Forget about carbon emissions, there’s enough hot air blown out over climate change to heat every home in Sheffield. But for all the blather and political posturing no one actually took any notice of the UK's first Energy Saving Day, which ended with no noticeable reduction in the nation's electricity usage.
E-Day sounds like a great idea, except for the fact that in order to save energy its organisers forgot to tell anyone about it.
E-Day's Dr Matt Prescott explained: "I am afraid that E-Day did not achieve the scale of public awareness or participation needed to have a measurable effect".
Organisers wanted people to switch off any electrical devices they didn’t need over a period of 24 hours, with the National Grid monitoring consumption.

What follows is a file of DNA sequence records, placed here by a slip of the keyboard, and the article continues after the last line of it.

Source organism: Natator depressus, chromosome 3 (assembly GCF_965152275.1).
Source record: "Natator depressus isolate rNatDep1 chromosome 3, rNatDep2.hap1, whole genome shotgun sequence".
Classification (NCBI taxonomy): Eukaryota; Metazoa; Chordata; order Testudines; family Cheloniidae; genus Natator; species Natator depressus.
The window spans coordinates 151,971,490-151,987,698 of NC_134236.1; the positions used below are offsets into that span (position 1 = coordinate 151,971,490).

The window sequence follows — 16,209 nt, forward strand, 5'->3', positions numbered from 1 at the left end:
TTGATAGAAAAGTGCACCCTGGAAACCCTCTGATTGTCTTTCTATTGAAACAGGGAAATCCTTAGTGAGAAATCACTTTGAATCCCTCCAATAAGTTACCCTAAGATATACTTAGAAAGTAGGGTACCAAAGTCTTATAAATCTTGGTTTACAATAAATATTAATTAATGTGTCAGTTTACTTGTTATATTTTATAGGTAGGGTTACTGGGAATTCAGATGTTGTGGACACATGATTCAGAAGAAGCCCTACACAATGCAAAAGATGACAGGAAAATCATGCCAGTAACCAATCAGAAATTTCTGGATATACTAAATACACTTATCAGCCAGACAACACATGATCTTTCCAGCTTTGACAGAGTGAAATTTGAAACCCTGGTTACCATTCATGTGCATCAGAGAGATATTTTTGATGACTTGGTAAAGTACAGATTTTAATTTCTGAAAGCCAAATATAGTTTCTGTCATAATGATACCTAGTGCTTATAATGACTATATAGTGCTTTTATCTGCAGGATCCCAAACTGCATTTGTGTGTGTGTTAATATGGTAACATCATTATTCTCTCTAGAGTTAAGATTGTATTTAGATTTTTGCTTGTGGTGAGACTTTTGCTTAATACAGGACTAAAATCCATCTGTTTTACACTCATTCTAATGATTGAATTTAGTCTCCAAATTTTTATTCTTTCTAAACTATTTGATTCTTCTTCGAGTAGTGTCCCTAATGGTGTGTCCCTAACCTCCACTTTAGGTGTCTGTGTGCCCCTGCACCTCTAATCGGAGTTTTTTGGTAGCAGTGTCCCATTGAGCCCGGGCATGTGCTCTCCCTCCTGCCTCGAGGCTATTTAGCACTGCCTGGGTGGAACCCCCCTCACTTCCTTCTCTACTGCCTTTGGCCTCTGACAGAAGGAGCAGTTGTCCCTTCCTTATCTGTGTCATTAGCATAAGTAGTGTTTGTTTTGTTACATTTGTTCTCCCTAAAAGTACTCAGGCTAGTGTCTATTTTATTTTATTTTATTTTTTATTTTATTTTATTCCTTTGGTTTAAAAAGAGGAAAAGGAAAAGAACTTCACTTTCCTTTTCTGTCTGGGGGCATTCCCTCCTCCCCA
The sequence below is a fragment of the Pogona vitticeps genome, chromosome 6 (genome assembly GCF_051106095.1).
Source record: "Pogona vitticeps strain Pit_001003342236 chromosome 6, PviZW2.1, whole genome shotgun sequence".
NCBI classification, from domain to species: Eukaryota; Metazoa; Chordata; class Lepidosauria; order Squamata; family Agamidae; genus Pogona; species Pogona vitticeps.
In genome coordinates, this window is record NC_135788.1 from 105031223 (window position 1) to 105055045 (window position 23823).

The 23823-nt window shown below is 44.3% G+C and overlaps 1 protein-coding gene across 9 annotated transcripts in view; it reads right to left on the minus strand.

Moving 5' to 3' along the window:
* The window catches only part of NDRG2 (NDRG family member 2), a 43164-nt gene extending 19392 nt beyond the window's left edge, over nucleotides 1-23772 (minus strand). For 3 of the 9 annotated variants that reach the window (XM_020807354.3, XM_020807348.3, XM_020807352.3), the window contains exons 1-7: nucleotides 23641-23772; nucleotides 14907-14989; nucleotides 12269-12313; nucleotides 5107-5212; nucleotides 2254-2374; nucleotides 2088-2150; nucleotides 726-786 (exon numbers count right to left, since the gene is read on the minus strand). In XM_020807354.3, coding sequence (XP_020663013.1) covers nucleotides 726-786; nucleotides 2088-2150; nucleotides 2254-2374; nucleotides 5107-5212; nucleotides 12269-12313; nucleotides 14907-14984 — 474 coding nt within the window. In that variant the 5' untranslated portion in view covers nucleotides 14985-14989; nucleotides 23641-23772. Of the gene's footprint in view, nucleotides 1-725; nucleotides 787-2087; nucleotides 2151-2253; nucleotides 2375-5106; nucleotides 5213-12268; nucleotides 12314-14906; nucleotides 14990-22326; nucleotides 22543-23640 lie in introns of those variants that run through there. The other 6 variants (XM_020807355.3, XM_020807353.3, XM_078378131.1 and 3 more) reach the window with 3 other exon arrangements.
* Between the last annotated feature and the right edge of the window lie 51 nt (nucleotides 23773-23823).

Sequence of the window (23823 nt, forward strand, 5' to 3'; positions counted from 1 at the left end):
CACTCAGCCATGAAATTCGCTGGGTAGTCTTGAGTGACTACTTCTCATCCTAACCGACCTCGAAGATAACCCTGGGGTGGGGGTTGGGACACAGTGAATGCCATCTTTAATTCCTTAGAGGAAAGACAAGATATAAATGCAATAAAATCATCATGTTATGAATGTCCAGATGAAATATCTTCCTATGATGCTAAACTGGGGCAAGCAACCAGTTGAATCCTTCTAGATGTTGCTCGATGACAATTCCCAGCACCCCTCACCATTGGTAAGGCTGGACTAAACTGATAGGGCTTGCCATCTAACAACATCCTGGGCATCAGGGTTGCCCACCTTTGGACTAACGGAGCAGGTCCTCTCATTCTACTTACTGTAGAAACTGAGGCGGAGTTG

But electricity usage was almost exactly what would have been expected without E-Day. In fact, it was a little higher.
Guess what the E-Day greenies used as an excuse. You can’t make this stuff up, but the organisers blamed… the weather!
“E-Day did not succeed in cutting the UK's electricity demand. The drop in temperature between Wed 27 Feb and Thurs 28 Feb days probably caused this, as a result of more lights and heating being left on than were originally predicted,” reads a statement on the E-Day website.
The Grid's final figures showed national electricity consumption for the 24 hours (from 6pm Wednesday to 6pm Thursday) was 0.1% above the "business-as-usual" projection.
Apparently the E-Day concept began life as a planned BBC programme “Planet Relief”, which featured a significant comedy element.
Good to see that E-Day continues the hilarious theme. Better luck next year, guys, but try to get the message out first.